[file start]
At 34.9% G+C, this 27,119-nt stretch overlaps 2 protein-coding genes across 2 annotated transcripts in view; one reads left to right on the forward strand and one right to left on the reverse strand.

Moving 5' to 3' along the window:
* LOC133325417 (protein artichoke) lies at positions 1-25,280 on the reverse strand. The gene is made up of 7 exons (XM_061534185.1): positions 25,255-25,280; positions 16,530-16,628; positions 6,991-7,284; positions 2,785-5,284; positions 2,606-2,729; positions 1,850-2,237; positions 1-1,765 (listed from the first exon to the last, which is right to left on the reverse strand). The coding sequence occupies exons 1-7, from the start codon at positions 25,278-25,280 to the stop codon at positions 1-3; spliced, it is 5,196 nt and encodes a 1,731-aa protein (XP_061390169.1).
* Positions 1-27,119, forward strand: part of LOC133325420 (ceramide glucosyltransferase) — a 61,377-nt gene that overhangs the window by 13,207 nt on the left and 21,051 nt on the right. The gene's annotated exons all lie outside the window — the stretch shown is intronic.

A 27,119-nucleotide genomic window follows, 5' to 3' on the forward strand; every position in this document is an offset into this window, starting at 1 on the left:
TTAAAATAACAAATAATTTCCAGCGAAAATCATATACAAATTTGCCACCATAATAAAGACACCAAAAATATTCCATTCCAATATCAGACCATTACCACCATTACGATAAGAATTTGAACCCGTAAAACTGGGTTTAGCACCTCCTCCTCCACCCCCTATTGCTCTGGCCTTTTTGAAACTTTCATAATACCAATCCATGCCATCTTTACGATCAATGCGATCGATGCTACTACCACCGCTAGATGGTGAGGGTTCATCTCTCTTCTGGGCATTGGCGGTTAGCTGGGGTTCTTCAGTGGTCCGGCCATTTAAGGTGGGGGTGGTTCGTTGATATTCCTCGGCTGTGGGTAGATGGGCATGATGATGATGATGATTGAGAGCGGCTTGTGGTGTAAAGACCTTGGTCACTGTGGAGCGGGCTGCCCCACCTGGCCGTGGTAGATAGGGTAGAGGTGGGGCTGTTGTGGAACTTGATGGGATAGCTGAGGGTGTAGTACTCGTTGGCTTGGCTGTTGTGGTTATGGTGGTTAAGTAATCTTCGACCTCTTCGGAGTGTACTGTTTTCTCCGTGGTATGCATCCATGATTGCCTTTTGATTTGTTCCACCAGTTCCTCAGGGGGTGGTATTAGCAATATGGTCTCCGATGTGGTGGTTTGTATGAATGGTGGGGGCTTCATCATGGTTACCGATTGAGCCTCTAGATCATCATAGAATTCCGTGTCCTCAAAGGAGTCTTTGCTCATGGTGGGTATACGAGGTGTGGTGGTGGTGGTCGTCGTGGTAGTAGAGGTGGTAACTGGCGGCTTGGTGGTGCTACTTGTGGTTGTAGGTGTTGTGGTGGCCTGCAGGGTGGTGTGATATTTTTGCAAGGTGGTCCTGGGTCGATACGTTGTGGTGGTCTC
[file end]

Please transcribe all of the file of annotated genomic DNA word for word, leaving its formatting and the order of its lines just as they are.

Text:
At 34.9% G+C, this 27,119-nt stretch overlaps 2 protein-coding genes across 2 annotated transcripts in view; one reads left to right on the forward strand and one right to left on the reverse strand.

Moving 5' to 3' along the window:
* LOC133325417 (protein artichoke) lies at positions 1-25,280 on the reverse strand. The gene is made up of 7 exons (XM_061534185.1): positions 25,255-25,280; positions 16,530-16,628; positions 6,991-7,284; positions 2,785-5,284; positions 2,606-2,729; positions 1,850-2,237; positions 1-1,765 (listed from the first exon to the last, which is right to left on the reverse strand). The coding sequence occupies exons 1-7, from the start codon at positions 25,278-25,280 to the stop codon at positions 1-3; spliced, it is 5,196 nt and encodes a 1,731-aa protein (XP_061390169.1).
* Positions 1-27,119, forward strand: part of LOC133325420 (ceramide glucosyltransferase) — a 61,377-nt gene that overhangs the window by 13,207 nt on the left and 21,051 nt on the right. The gene's annotated exons all lie outside the window — the stretch shown is intronic.

A 27,119-nucleotide genomic window follows, 5' to 3' on the forward strand; every position in this document is an offset into this window, starting at 1 on the left:
TTAAAATAACAAATAATTTCCAGCGAAAATCATATACAAATTTGCCACCATAATAAAGACACCAAAAATATTCCATTCCAATATCAGACCATTACCACCATTACGATAAGAATTTGAACCCGTAAAACTGGGTTTAGCACCTCCTCCTCCACCCCCTATTGCTCTGGCCTTTTTGAAACTTTCATAATACCAATCCATGCCATCTTTACGATCAATGCGATCGATGCTACTACCACCGCTAGATGGTGAGGGTTCATCTCTCTTCTGGGCATTGGCGGTTAGCTGGGGTTCTTCAGTGGTCCGGCCATTTAAGGTGGGGGTGGTTCGTTGATATTCCTCGGCTGTGGGTAGATGGGCATGATGATGATGATGATTGAGAGCGGCTTGTGGTGTAAAGACCTTGGTCACTGTGGAGCGGGCTGCCCCACCTGGCCGTGGTAGATAGGGTAGAGGTGGGGCTGTTGTGGAACTTGATGGGATAGCTGAGGGTGTAGTACTCGTTGGCTTGGCTGTTGTGGTTATGGTGGTTAAGTAATCTTCGACCTCTTCGGAGTGTACTGTTTTCTCCGTGGTATGCATCCATGATTGCCTTTTGATTTGTTCCACCAGTTCCTCAGGGGGTGGTATTAGCAATATGGTCTCCGATGTGGTGGTTTGTATGAATGGTGGGGGCTTCATCATGGTTACCGATTGAGCCTCTAGATCATCATAGAATTCCGTGTCCTCAAAGGAGTCTTTGCTCATGGTGGGTATACGAGGTGTGGTGGTGGTGGTCGTCGTGGTAGTAGAGGTGGTAACTGGCGGCTTGGTGGTGCTACTTGTGGTTGTAGGTGTTGTGGTGGCCTGCAGGGTGGTGTGATATTTTTGCAAGGTGGTCCTGGGTCGATACGTTGTGGTGGTCTC